By May 14, 2018
See part one here.
Again, Taves uses very little cognitive science until she turns to the question of the translation. To do so she compares the Book of Mormon translation to Helen Schucman’s writing of A Course in Miracles. Schucman’s case is particularly useful because in a private interview she described the process. Schucman said she, “didn’t hear anything,” the process was “strickly mental,” but still “it wasn’t my voice” (247). Schucman said the process wasn’t automatic writing and that she could “stop and start the flow at will” (247-50).
Taves then looks at research on “highly hypnotizable individuals” (HHs) for insight into how this process might have worked for Schucman and Smith. Such individuals can easily go in and out of such a state and may even learn to control the process. In such a state HHs can tell very vivid narratives as though they are experiencing a complete different place (254). Taves gives the example of a student of researcher Ernest Hilgard for how vivid these experiences can be. At a party, the student had been hypnotized, during which he described a setting in Victorian England so vividly that he believed he was recounting a past life. Despite this belief, the student went to Hilgard for analysis of the events to get a further perspective. Under hypnosis, Hilgard had the student enter other settings, including the Old West, where the student gave equally vivid descriptions and felt like he was there (250-51).
By May 11, 2018
On Tuesday the Church Newsroom announced a “Plan for Worldwide Initiative for Children and Youth” that will change, among other things, Personal Progress and the Church’s relationship to Scouting. Yesterday I wrote about mentions of the Personal Progress program in General Conference. Today I look at mentions of the Eagle Scout award.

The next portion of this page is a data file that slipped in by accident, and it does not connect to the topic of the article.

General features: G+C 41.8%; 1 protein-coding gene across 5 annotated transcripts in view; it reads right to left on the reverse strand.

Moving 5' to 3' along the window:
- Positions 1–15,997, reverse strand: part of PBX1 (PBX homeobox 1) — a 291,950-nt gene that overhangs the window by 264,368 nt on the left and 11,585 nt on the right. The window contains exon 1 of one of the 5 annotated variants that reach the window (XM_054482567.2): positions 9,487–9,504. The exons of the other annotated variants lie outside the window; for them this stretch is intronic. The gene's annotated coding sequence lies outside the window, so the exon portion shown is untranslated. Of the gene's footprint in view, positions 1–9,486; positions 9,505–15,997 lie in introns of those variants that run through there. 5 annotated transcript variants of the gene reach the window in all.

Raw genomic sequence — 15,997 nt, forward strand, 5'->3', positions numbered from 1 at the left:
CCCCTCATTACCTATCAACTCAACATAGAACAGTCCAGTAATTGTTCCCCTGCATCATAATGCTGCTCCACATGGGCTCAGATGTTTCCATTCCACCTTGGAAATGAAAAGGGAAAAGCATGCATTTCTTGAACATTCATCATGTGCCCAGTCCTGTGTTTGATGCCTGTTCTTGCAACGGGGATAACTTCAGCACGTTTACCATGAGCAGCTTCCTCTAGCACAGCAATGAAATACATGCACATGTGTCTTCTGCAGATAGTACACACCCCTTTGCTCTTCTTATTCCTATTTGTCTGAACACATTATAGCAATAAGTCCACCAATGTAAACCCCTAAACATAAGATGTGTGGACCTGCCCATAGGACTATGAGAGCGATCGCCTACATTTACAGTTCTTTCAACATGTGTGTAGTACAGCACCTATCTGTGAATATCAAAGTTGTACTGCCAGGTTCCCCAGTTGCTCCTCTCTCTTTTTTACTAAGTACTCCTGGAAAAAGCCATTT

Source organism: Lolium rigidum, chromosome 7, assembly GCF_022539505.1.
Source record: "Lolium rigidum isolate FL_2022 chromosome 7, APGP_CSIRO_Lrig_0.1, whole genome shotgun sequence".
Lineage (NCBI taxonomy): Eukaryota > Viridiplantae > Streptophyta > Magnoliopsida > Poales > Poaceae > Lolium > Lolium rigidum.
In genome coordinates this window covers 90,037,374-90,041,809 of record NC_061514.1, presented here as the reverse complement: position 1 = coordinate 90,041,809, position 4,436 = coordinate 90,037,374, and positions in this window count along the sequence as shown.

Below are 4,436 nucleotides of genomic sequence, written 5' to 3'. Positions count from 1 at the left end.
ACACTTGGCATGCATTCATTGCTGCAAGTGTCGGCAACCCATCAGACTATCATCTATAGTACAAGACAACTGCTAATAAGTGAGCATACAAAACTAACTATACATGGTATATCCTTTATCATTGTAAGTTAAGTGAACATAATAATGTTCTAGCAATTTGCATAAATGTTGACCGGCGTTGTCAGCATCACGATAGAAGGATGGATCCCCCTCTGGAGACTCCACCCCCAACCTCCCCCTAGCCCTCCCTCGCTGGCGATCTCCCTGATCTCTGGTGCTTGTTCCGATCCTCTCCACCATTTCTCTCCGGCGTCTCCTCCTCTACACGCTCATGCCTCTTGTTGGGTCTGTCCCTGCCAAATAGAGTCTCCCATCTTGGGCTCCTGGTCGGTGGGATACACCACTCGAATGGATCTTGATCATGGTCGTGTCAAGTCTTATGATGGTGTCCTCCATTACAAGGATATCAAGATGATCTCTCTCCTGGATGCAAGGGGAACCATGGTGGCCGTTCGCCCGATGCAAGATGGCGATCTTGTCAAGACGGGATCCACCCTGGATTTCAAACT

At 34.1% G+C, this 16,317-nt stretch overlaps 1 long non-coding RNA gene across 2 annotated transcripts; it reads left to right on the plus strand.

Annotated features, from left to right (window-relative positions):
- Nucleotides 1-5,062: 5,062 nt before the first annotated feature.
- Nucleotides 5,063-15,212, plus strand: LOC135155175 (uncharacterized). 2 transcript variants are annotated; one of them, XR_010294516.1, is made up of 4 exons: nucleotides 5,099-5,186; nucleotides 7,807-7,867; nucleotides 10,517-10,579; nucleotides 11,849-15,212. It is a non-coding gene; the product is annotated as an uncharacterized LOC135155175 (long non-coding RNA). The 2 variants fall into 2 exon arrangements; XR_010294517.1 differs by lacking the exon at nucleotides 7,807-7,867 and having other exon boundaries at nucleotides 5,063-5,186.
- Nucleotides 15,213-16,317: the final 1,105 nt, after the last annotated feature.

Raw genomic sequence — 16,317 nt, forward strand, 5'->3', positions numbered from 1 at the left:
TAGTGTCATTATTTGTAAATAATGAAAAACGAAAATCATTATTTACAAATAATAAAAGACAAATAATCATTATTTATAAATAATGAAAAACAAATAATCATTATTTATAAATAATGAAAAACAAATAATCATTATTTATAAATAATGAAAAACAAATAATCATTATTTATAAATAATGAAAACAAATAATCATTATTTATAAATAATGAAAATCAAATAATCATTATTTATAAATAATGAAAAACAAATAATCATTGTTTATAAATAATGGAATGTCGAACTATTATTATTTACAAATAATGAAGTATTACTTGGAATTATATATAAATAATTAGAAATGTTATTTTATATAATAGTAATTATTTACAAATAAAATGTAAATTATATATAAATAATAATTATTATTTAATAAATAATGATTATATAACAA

[Edit: Due to a very embarrassing error on my part, I only searched from 1940 to the present. There were two mentions of Eagle Scouts before 1950: In 1924 then-President Heber J Grant quoted approvingly a letter published in the Improvement Era that enthused at some length about Mormon scouting and included the line “There are more boys of advanced rank and a greater percentage of Eagle scouts than in any other section of America” (1924 April, p 155). In 1923 Apostle Richard R Lyman said, in a talk on training young people, “You cannot know what real scouting is until you have at least one Eagle Scout in your troop” (1923 April, p 157).]
By May 10, 2018
On Tuesday the Church Newsroom announced a “Plan for Worldwide Initiative for Children and Youth”. On the associated FAQ page it says that, among others, the “Personal Progress” program “may be affected by this change” beginning in 2020. In a preliminary effort to better understand the context for these potential changes, I looked at what has been said about Personal Progress in General Conference (or, at least, has been published in the Conference Report editions of the Ensign).
By May 9, 2018
We are pleased to present a Scholarly Inquiry Q&A with Seth Perry, Assistant Professor of Religion in the Americas at Princeton University and a past guest contributor to the JI. Professor Perry earned his PhD from the University of Chicago (whoop whoop!) in 2013, and he maintains an active research interest in Mormonism, which he discusses both below and in his article “An Outsider Looks In at Mormonism,” in The Chronicle of Higher Education 52, iss. 22 (3 February 2006) [subscription required for full access]. He is also the author of “The Many Bibles of Joseph Smith: Textual, Prophetic, and Scholarly Authority in Early-National Bible Culture,” Journal of the American Academy of Religion 84, no. 3 (September 2016): 750-75. See my overview of that article here. Perry’s first book, imminently forthcoming from Princeton University Press, is Bible Culture and Authority in the Early United States.